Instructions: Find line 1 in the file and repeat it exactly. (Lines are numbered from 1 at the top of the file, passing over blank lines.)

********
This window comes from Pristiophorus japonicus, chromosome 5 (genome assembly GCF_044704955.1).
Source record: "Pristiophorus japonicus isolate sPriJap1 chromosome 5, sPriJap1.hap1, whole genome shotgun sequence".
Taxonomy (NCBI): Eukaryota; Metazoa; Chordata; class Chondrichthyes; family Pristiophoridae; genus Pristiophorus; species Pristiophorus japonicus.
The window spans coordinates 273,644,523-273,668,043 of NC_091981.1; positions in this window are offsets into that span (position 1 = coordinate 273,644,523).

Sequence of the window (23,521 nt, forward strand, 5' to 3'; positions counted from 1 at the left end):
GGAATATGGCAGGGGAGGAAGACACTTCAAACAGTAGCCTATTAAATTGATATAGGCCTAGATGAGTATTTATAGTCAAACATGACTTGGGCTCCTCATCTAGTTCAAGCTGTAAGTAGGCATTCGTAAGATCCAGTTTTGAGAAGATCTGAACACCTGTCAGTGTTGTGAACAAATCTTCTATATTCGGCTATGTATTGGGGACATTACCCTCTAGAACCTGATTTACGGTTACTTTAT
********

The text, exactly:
This window comes from Pristiophorus japonicus, chromosome 5 (genome assembly GCF_044704955.1).